In this pre Covid-19 debate, GM regulars Fergus Bisset and Jeremy Ellwood discussed the question. Have things now changed? Who do you agree with?

Do More Clubs Need To Close To Allow Others To Thrive?

says Fergus Bisset

When speaking to golfers from other countries, I’m always proud to talk about the incredible selection and sheer number of brilliant, characterful golf courses and clubs in the UK and Ireland.

We don’t want to see any of these great venues shut their doors.

Yes, the closure of a club provides a quick and easy injection of golfers to others nearby, but that goes little way to countering the depressing prospect of fallow fairways and abandoned clubhouses left after the cull.

Closure is, of course, the last resort, and there is still a great deal that can be done to save our golf clubs before it comes to that.

If clubs work hard to improve their offering to current and prospective members and visitors, they can continue to thrive.

Gone are the days of waiting lists across the country and players champing at the bit to simply be allowed to hand over their cash.

In today’s world of heightened expectations, clubs must deliver more than just a golf course and a beer tap.

A club must provide good food in an elegant dining room, a comfortable lounge, social events, a family-friendly atmosphere, many and varied playing options and off-course activities.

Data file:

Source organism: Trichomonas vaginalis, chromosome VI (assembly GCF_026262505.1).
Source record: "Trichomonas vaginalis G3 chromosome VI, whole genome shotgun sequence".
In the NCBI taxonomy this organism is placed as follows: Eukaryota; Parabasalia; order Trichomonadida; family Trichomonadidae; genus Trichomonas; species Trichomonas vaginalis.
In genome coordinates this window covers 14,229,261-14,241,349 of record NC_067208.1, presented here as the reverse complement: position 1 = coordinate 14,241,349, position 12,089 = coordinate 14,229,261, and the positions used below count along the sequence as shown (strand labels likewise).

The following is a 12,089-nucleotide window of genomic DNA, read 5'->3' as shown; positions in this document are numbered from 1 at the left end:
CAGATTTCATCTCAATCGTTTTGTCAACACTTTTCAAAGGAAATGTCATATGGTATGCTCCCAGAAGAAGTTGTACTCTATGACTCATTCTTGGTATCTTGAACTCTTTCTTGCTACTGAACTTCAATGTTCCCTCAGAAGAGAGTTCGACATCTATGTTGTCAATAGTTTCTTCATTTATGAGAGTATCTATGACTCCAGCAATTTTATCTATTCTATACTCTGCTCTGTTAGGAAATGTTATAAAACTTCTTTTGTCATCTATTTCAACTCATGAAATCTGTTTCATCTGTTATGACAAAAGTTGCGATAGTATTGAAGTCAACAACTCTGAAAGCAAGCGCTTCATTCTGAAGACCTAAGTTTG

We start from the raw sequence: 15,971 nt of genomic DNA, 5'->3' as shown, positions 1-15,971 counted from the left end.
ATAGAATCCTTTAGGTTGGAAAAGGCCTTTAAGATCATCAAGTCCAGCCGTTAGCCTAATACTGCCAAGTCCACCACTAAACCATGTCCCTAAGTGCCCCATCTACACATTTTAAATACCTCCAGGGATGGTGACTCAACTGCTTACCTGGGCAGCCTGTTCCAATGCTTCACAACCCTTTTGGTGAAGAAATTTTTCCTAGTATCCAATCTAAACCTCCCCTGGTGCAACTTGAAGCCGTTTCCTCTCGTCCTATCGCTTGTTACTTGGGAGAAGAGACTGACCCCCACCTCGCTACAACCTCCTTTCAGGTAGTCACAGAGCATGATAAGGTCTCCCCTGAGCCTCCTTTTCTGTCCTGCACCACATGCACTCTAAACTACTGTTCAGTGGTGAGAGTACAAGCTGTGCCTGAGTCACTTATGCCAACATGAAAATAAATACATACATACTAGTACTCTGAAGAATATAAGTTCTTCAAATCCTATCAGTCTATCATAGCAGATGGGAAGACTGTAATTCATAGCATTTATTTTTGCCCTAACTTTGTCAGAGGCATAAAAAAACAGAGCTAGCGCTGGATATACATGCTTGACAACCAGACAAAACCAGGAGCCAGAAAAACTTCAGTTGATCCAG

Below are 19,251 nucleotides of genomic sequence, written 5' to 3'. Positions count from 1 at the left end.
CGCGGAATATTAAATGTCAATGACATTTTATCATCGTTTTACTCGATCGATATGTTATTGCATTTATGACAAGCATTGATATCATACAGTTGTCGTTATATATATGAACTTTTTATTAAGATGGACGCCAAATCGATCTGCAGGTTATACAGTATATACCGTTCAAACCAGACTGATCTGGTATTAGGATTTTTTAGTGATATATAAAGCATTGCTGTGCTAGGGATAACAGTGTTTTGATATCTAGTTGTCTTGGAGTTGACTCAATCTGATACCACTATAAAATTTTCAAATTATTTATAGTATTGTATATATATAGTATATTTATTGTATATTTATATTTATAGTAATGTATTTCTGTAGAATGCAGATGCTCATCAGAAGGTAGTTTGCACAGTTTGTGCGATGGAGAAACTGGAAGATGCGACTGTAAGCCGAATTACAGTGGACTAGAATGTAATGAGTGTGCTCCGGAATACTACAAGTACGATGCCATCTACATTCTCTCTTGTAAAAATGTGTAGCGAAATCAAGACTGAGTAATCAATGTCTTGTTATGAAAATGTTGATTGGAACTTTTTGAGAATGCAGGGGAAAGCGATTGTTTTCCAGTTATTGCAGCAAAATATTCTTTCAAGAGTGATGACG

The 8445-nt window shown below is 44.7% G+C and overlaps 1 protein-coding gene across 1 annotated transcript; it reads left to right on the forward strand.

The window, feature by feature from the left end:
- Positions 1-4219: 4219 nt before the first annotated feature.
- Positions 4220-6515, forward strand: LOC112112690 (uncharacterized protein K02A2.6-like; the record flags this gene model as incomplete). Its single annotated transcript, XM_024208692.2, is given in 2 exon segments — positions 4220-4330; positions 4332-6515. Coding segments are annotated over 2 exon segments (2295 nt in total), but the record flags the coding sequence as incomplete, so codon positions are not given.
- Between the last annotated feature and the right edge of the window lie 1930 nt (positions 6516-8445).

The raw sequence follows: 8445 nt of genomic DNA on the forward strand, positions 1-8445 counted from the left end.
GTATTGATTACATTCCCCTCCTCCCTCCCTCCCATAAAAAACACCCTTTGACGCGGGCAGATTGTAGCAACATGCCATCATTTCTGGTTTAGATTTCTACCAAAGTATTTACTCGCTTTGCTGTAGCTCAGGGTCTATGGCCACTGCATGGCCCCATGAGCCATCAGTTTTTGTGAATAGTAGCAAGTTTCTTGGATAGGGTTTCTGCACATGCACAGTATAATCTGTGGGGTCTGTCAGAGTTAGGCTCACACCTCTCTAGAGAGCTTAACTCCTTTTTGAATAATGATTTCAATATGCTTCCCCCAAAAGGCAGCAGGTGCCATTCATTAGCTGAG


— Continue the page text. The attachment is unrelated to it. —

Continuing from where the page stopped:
Clubs can also consider working together to succeed.

If two clubs within a locality are struggling then, rather than competing, they should join forces.

They could look at the options for splitting costs, like dual memberships and reciprocal arrangements.

Waiting it out to see who will survive longest is a defeatist strategy and one that is harmful for the game.

Clubs don’t need to close for others to thrive; they need to adapt and collaborate.

Do More Clubs Need To Close To Allow Others To Thrive?

says Jeremy Ellwood

My learned colleague is, of course, right. Nobody who loves golf wants to see any course close.

Every club is someone’s ‘second home’, someone’s place of work, someone’s pride and joy. But sadly, the harsh laws of economics pay no heed to such sentiment.

If the current situation of over-supply had only just arisen, then yes, we should be exploring every avenue possible to keep all our clubs alive.

But this has been coming for 20 years, ever since a wave of course building in the 1980s and early 1990s created more courses to soak up a new wave of golfers that has never materialised.

Many clubs have held out admirably, but the number of closures and imminent closures seems to be gathering pace.

In one instance, a course not too far from me became a vineyard almost overnight, with much of its senior section relocating to another course nearby where I once worked.

In other words, one club’s very sad demise has meant good news for another club, and when pondering this whole issue, we have to focus on the big picture rather than the individual sadnesses.

If we have the right number of clubs and courses for the number of people playing, or likely to be playing in the foreseeable future, then golf as a whole will be in a better place.

I did a bit of research a few years ago on lost courses, and this isn’t the first time a significant number of courses have closed.

Many have closed over the years for various reasons, often simply insufficient demand for them to survive.

We seem to be going through another phase right now, and yes, each individual closure is very sad. But golf as a whole may end up stronger as a result.